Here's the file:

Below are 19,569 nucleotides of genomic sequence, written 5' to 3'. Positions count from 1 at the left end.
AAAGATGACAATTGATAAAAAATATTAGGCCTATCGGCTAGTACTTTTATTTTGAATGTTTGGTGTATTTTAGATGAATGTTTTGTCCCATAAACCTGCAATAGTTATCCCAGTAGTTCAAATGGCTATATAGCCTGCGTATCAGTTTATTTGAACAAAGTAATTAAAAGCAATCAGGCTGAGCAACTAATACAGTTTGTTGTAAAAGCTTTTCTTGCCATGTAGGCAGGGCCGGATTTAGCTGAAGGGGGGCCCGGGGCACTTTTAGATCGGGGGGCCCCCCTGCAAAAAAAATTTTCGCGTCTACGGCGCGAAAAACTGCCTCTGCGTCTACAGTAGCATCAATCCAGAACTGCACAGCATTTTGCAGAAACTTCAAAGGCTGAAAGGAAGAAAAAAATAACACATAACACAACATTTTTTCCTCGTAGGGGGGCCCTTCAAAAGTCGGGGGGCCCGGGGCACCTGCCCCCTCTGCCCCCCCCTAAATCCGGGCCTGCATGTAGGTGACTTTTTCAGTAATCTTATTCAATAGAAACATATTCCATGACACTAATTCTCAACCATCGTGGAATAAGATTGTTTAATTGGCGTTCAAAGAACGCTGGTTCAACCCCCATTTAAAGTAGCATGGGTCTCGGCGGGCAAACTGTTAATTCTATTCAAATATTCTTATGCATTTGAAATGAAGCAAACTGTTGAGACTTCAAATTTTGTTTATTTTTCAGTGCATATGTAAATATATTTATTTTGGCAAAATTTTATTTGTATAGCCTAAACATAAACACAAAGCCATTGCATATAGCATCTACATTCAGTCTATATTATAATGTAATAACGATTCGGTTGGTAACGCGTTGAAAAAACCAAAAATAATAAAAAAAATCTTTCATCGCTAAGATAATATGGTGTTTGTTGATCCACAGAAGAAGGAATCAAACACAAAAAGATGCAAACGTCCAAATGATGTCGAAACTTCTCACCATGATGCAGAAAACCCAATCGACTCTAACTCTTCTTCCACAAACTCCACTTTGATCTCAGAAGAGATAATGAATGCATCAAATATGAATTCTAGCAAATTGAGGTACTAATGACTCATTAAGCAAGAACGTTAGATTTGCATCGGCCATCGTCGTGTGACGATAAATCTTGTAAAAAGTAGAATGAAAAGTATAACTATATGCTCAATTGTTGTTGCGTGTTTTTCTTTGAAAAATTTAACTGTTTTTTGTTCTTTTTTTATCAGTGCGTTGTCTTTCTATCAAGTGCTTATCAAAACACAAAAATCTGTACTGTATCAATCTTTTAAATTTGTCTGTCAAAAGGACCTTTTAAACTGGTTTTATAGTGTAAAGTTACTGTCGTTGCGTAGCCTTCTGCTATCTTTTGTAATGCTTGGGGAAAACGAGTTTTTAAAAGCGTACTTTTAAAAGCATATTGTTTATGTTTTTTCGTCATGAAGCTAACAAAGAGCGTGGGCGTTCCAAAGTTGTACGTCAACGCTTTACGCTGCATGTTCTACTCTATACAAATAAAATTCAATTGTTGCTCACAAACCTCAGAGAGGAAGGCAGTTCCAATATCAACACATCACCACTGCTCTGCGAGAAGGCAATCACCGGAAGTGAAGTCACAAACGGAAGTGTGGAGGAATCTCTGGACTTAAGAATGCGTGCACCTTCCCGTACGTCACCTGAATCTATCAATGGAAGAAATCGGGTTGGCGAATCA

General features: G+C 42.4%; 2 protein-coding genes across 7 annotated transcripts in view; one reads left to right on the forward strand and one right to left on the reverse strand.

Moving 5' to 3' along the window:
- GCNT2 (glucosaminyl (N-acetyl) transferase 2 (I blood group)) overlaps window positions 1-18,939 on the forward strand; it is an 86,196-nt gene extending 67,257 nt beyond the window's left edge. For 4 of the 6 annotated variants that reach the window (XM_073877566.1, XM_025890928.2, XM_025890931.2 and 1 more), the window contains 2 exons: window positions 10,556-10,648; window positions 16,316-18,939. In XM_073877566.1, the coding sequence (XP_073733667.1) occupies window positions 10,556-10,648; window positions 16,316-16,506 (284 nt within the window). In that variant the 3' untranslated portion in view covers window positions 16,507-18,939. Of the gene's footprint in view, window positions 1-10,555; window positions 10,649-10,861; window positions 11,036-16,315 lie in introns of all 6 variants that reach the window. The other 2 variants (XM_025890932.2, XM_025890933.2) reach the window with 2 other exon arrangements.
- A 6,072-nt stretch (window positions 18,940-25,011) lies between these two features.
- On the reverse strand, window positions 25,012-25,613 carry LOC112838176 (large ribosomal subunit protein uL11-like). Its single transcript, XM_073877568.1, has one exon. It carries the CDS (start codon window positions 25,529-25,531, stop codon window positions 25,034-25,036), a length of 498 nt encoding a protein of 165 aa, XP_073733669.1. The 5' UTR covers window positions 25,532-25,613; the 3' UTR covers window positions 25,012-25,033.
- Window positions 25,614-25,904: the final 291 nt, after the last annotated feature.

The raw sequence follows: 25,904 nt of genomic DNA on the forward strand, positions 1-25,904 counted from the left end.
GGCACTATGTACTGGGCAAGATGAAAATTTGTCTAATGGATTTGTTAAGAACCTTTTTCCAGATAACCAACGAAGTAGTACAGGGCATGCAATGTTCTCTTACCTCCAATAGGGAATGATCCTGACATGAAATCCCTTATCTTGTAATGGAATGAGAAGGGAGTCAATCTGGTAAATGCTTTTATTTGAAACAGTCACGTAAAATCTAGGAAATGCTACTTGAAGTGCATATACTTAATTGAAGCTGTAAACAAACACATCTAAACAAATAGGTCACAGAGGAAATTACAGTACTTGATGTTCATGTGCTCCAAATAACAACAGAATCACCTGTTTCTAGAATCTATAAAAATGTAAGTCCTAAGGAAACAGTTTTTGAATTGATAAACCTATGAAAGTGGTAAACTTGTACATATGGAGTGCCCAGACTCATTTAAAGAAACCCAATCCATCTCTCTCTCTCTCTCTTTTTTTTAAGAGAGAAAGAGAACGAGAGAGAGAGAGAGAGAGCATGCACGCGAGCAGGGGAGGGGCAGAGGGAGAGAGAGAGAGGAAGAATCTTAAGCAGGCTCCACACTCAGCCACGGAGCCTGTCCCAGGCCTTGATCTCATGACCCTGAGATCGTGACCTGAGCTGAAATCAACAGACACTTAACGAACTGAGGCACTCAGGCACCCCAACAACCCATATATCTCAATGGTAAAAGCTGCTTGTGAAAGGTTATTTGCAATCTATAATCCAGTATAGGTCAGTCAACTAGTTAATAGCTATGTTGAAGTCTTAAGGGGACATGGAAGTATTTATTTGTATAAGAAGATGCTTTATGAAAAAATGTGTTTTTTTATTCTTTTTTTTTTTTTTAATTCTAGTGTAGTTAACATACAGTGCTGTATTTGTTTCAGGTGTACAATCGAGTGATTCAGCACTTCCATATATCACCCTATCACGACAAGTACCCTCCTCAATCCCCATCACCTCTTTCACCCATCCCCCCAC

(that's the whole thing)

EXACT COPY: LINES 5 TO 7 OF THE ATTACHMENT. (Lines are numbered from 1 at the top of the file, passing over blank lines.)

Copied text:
- GCNT2 (glucosaminyl (N-acetyl) transferase 2 (I blood group)) overlaps window positions 1-18,939 on the forward strand; it is an 86,196-nt gene extending 67,257 nt beyond the window's left edge. For 4 of the 6 annotated variants that reach the window (XM_073877566.1, XM_025890928.2, XM_025890931.2 and 1 more), the window contains 2 exons: window positions 10,556-10,648; window positions 16,316-18,939. In XM_073877566.1, the coding sequence (XP_073733667.1) occupies window positions 10,556-10,648; window positions 16,316-16,506 (284 nt within the window). In that variant the 3' untranslated portion in view covers window positions 16,507-18,939. Of the gene's footprint in view, window positions 1-10,555; window positions 10,649-10,861; window positions 11,036-16,315 lie in introns of all 6 variants that reach the window. The other 2 variants (XM_025890932.2, XM_025890933.2) reach the window with 2 other exon arrangements.
- A 6,072-nt stretch (window positions 18,940-25,011) lies between these two features.
- On the reverse strand, window positions 25,012-25,613 carry LOC112838176 (large ribosomal subunit protein uL11-like). Its single transcript, XM_073877568.1, has one exon. It carries the CDS (start codon window positions 25,529-25,531, stop codon window positions 25,034-25,036), a length of 498 nt encoding a protein of 165 aa, XP_073733669.1. The 5' UTR covers window positions 25,532-25,613; the 3' UTR covers window positions 25,012-25,033.